The 2002 WHA urged member states to celebrate Move for Health annually and agreement is close on picking a day on which this event will be celebrated globally.
Move for Health was discussed during the 9th International Olympic Committee World Sport for All Congress held in Arnhem, the Netherlands, last month. The 450 participants from 95 countries, representing sports organizations, governments, and the academic community, met under the auspices of the IOC, WHO and the General Association of International Sports Federations. In their Declaration and Call for Action, participants noted that in addition to intra-sport developments, the sports community was facing new social challenges such as public health, equity, tolerance and environmental sustainability.
“Of particular importance currently is the recent WHO initiative in taking physical activity as an integral part of its agenda to combat the increasing global burden of Noncommunicable diseases in both the developed and developing worlds. This initiative represents a new challenge and at the same time a tremendous opportunity for the sports movement as a whole, and Sport for All in particular,” the declaration said.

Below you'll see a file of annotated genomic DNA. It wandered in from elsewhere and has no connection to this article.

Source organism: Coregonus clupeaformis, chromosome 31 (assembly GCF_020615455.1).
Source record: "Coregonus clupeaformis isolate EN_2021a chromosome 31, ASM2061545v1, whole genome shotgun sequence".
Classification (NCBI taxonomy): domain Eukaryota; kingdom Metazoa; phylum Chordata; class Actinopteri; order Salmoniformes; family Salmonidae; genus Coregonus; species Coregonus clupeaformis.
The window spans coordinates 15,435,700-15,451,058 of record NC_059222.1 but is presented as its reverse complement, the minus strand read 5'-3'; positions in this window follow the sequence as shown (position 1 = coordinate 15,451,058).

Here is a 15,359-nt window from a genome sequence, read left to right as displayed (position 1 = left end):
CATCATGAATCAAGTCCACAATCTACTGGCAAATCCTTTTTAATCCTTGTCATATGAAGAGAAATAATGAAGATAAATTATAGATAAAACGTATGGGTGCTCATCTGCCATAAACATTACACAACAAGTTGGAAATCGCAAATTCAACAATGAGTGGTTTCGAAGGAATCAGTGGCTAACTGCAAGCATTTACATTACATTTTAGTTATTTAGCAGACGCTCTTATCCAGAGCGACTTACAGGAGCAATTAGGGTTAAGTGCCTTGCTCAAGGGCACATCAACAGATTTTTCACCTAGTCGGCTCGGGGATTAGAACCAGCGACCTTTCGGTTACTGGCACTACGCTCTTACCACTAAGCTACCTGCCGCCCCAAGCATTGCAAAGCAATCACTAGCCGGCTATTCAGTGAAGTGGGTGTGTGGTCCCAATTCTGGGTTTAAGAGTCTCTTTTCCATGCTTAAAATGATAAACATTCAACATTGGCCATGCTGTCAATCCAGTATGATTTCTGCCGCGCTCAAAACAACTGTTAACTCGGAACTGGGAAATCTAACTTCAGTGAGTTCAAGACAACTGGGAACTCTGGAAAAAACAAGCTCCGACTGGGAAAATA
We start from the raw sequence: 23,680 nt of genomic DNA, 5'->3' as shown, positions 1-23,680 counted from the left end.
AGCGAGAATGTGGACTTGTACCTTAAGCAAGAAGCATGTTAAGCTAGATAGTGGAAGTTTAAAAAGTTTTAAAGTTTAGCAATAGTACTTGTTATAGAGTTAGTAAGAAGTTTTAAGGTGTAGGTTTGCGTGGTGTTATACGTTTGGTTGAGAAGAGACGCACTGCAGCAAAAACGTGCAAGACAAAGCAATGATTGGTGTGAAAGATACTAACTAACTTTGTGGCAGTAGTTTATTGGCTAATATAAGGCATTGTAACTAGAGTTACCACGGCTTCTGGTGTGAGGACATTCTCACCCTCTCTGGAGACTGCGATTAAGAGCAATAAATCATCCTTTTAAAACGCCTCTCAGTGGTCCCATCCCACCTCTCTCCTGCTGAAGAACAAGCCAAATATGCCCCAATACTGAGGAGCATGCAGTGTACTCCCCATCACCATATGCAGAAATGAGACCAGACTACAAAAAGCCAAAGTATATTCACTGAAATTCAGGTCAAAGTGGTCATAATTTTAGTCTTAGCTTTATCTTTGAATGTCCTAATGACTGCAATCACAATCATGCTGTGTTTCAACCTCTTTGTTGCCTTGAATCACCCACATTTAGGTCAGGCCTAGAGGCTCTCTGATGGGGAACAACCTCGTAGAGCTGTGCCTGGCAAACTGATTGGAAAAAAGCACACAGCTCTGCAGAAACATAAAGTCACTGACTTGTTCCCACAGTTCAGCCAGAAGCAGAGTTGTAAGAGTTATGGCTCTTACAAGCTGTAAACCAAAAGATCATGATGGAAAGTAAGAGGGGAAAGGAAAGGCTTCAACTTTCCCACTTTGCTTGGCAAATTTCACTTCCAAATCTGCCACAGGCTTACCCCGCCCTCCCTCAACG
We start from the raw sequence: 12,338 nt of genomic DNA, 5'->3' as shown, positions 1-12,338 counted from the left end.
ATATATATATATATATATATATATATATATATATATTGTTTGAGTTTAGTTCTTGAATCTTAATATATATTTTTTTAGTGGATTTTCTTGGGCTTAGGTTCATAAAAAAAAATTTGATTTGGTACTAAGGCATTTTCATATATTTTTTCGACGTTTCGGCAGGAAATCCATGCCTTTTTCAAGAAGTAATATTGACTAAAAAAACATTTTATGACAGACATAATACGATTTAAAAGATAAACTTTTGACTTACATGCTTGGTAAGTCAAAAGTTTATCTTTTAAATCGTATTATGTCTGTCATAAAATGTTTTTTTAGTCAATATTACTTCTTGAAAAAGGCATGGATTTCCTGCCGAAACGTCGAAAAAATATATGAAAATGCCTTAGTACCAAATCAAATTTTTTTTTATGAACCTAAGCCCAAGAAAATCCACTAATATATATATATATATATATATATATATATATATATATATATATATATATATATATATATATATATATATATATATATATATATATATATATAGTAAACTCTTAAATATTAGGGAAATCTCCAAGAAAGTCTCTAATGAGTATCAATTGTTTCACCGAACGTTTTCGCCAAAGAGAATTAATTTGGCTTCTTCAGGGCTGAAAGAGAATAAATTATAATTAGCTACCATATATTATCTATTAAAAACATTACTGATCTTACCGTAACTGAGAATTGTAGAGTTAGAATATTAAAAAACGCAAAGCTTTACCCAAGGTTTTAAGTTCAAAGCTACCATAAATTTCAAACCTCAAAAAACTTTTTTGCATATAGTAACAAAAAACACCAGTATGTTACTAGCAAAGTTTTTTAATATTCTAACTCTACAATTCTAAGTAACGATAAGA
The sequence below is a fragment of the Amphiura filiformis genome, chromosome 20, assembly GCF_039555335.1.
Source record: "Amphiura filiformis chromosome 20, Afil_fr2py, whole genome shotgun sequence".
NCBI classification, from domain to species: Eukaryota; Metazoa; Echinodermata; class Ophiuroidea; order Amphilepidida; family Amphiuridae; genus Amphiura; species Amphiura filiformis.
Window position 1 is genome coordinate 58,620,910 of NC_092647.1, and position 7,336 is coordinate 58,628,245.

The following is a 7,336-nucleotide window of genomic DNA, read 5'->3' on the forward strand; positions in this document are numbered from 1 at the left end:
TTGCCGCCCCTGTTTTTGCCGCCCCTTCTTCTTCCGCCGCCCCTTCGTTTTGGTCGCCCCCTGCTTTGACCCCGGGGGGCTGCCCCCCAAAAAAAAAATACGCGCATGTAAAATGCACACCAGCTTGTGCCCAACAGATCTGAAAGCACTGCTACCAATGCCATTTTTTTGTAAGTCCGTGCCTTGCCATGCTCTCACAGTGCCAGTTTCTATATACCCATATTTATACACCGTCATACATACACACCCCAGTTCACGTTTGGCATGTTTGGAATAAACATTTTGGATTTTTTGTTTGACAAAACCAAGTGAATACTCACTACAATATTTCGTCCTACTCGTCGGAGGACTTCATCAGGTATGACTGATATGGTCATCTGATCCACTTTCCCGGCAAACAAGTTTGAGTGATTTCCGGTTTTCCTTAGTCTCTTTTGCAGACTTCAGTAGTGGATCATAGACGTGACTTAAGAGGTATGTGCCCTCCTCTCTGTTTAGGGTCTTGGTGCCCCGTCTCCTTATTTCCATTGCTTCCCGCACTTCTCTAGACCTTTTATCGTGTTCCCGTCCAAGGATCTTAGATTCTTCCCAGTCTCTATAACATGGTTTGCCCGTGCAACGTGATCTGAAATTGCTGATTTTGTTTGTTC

Dr Brundtland concluded: “By physical activity we do not necessarily mean running a strenuous marathon every day. Rather, for most people, it is about walking the children to school or taking a stroll in the park. It means taking the stairs, instead of the elevator. Or getting off the bus two stops early. It is about dancing to a good tune on the radio. In order to fight the rise in noncommunicable diseases, the World Health Organization urges that more attention be focused on physical activity. Individuals, groups, health professionals, teachers and town planners must give it higher priority. The pay-off will be reduced suffering and diminished costs related to long-term treatment of chronic disease.” In Geneva: